Autumn in Meghalaya is a happening time, much to tourists’ delight. The last few weeks of balmy weather before Christmas makes it more inviting. This autumn was extra special in Shillong! The city hosted the first ever Cherry Blossom festival in India. Hearing about it made the Zizira explorers want to find out more. We are sharing what we found out about the festival and about the history of Cherry Blossom in Shillong. Read on. You may have heard of cherry blossom festival in Japan? Or cherry blossoms in the broad avenues of Washington DC. But in Meghalaya? The inaugural for the Cherry Blossom Festival, Shillong, was held at the Polo Grounds, on the 14th of November 2016. Dr. Mukul Sangma, Meghalaya’s Chief Minister, declared the festival open. The Institute of Biodiversity and Sustainable Development (IBSD) partnered with the government to organize this festival. In the inaugural speech, the Chief Minister said:
“This festival is meant to showcase the State, its rich bio-diversity and vast potential for Eco-Tourism and associated sectors”. “The Cherry Blossom Festival will brand Meghalaya to the outside world as the one component that draws attention to, and complements, other attractions of the State”. "There is absolute necessity to preserve the bio-diversity of natural resources so that they can be the source of our sustainable livelihood and prosperity"
Meghalaya is home not only to unique horticultural crops and fruits but also of plants of medicinal and ornamental value, like the Cherry Blossom. But is the Cherry Blossom, also known as the Wild Himalayan Cherry, native to Meghalaya? Here is some interesting information Kong Mena Sohliya, who has retired from Forest Department way back in the 70s, shared with us:
The then Chief Secretary, Mr. Nari K.Rustomji, brought the first seeds from Japan and scattered them in the forested area around his residence in Shillong. He later ordered the then District Forest Officer, late Mr. Wahlang, to transplant the saplings to the banks of the Umkhrah near Polo Grounds, Ward’s Lake and Lady Hydari Park. Later, the Forest Department (and the birds) propagated it elsewhere around the city. That’s how we now have these beauties!”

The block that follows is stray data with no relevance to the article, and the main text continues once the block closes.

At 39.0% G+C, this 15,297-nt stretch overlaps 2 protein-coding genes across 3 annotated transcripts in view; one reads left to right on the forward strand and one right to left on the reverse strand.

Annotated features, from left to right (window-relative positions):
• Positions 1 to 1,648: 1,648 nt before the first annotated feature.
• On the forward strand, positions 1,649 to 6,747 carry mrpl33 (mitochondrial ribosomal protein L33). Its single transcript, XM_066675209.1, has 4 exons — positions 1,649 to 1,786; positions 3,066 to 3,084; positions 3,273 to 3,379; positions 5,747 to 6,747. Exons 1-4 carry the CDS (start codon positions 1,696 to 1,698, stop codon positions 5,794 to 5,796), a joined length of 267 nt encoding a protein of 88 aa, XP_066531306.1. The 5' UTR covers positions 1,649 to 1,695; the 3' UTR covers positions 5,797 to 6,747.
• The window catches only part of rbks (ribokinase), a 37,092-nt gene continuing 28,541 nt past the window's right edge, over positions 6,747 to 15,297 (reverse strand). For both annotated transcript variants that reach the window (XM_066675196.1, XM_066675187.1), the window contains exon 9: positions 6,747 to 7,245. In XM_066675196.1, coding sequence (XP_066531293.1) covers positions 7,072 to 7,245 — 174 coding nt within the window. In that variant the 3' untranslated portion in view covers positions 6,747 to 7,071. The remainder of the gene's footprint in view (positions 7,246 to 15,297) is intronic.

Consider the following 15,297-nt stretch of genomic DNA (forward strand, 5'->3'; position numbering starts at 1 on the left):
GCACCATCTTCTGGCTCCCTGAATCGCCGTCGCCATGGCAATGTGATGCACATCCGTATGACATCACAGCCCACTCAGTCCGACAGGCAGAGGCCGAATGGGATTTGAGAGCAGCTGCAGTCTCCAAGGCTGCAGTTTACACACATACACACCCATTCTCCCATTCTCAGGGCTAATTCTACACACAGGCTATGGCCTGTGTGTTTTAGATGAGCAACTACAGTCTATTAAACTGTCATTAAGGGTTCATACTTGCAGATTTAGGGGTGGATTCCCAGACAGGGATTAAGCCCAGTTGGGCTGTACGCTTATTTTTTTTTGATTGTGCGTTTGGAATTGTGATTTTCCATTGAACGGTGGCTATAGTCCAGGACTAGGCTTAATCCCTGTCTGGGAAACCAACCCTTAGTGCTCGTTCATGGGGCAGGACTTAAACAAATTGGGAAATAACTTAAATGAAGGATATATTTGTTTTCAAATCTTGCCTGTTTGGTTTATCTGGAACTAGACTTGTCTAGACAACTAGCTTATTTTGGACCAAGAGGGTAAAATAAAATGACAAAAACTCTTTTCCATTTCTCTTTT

(Kong is a respectful way of addressing women in Khasi, the language of Meghalaya)
What is Cherry Blossom?
The Cherry Blossom, Prunus cerasoides, of the family Rosaceae is called Dienglieng in Khasi. This deciduous, medium hardwood, can grow up to about 30 meters high, in altitudes of 1200-2400 metres. One of the multipurpose trees of the Himalayan Range, it is also grown as a framework tree for restoration of evergreen forests in dry tropical lands. Cherry Blossom tree is said to have therapeutic properties. Some of its uses are:
Skin diseases like leucoderma, leprosy, skin pigmentation; sprains, wounds, insect bites;prevention of abortion, asthma, joint pains, backaches etc; as emollient in skin creams etc
Furniture, picture frames, walking sticks etc; organic dyes – green from leaves and grey from fruits; beads from seeds
Gardens and parks
Fodder (leaves) for domestic animals; nectar to the bees
In Khasi traditional medicine it is used mainly for treating various skin problems and backaches.
The Zizira Commitment
We at Zizira continue to explore to bring to the fore the richness and diversity of Meghalaya’s natural bounty and its beauty. The Meghalaya farmers’ cause is at the core of our commitment at Zizira. A look at our store shows you naturally grown, naturally grown products, that guarantees full customer satisfaction. Come, have a look, and see for yourselves the range we have. If ever you have had the good fortune to experience the beauty of the Cherry Blossoms wouldn’t you like to share with us? Do contact us. Or comment below. Hearing from you would be such a delight.